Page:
We’re sitting here listening to the Plame testimony in the House. And the exchange has just come to focus on the 2004 Senate Select Committee on Intelligence Iraq intel report. If you’ve been a longtime reader of this site, you know that the Niger story was one I reported on extensively for almost two years. The fallout from the story has now spilled out in many directions, not least of which was the recent Libby conviction. But I do hope we can finally have review and scrutiny of that report. The section of the report dealing with Niger, Wilson and Plame is simply a tissue of lies. It’s a shame on the Democrats who served on the committee who got gamed into approving it.
You can read through our archives for detailed discussions of the report’s contents. But it is a deliberate construction of half-truths, flat out lies and intentional misdirection — all quite conscious on the part of the authors — meant to discredit Wilson and thus protect the president. Then-Chairman Roberts (R-KS) prostituted his office by working in concert with the White House to obstruct and misdirect the investigation he was supposedly in charge of leading. And of course the conclusions of the report have become socially acceptable lies repeated endlessly by virtually every Republican in Washington and every conservative editorialist, most recently David Brooks in the Times, but certainly by many others.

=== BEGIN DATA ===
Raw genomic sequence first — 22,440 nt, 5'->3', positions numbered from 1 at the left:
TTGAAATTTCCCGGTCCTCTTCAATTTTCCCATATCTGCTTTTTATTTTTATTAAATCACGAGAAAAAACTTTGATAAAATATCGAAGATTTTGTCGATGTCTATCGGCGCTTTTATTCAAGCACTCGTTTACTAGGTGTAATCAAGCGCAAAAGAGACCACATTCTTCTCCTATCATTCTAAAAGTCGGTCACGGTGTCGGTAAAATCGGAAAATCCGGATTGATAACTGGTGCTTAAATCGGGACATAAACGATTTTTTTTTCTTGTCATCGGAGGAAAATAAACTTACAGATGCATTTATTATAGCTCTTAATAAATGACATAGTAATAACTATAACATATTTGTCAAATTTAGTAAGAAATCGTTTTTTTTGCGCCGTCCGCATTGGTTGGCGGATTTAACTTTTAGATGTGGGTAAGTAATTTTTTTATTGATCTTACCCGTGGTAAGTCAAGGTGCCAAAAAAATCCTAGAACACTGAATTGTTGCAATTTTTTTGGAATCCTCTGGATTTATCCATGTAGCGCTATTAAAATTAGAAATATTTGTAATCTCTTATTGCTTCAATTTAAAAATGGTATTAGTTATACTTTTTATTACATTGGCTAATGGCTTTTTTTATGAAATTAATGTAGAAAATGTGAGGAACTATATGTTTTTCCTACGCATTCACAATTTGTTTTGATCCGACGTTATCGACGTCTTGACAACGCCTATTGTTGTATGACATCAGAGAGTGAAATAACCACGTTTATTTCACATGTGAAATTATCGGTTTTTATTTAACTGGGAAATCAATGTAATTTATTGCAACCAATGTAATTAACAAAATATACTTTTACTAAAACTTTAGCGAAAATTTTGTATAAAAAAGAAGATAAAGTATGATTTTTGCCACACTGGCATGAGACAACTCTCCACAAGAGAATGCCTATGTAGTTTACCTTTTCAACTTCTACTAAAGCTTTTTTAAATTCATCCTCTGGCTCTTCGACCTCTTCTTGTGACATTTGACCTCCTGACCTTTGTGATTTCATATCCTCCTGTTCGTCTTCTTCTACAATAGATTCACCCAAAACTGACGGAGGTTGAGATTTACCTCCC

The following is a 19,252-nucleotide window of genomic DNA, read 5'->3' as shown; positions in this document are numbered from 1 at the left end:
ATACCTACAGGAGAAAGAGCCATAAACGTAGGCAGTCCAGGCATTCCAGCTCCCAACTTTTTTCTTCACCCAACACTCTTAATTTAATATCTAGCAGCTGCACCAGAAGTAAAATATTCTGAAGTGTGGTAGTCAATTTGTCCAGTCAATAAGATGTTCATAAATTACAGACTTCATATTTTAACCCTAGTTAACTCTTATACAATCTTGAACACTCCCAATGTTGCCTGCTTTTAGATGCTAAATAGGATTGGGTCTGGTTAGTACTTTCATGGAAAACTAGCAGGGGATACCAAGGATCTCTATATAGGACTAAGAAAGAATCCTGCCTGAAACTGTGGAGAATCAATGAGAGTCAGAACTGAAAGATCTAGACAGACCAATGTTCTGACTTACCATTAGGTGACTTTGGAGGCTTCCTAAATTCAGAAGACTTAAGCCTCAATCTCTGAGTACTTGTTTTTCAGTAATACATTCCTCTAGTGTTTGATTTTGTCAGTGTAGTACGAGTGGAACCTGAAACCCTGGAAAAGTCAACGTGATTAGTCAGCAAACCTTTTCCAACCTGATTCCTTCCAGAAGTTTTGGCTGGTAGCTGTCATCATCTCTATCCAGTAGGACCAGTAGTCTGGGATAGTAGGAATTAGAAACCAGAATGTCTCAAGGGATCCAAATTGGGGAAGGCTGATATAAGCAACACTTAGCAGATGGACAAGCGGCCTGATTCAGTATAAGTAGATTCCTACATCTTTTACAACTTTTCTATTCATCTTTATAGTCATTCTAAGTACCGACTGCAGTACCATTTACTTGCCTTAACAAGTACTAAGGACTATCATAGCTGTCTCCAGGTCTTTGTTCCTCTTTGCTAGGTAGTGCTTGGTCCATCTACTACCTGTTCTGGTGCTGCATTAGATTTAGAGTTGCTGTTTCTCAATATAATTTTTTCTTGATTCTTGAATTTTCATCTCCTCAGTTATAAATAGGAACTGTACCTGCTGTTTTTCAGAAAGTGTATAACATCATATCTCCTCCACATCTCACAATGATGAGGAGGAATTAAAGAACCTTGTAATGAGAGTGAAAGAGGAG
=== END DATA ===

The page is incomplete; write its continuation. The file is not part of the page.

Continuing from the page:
To give the matter some current currency, the US Attorney Purge story gives a reminder, if any were needed, of how routinely senior members of the current administration lie to the public and Congress. And it is an example of how much more we can learn when we have a Congress sitting in Washington willing to do some oversight.
With the Libby verdict, many, even those sympathetic to the truth, view this matter as essentially concluded. But a cloud of official lies still hangs over the city. It centers on the Niger-Wilson story but grows out from there to cover everything that happened in the lead up to the war. To date, there has been no serious effort to investigate what happened. Again, there’s been no serious effort to investigate what happened in the lead up to the war. Each investigation has been aimed — to differing degrees — at covering up and diverting blame. A strong statement, but a fact that needs to be said.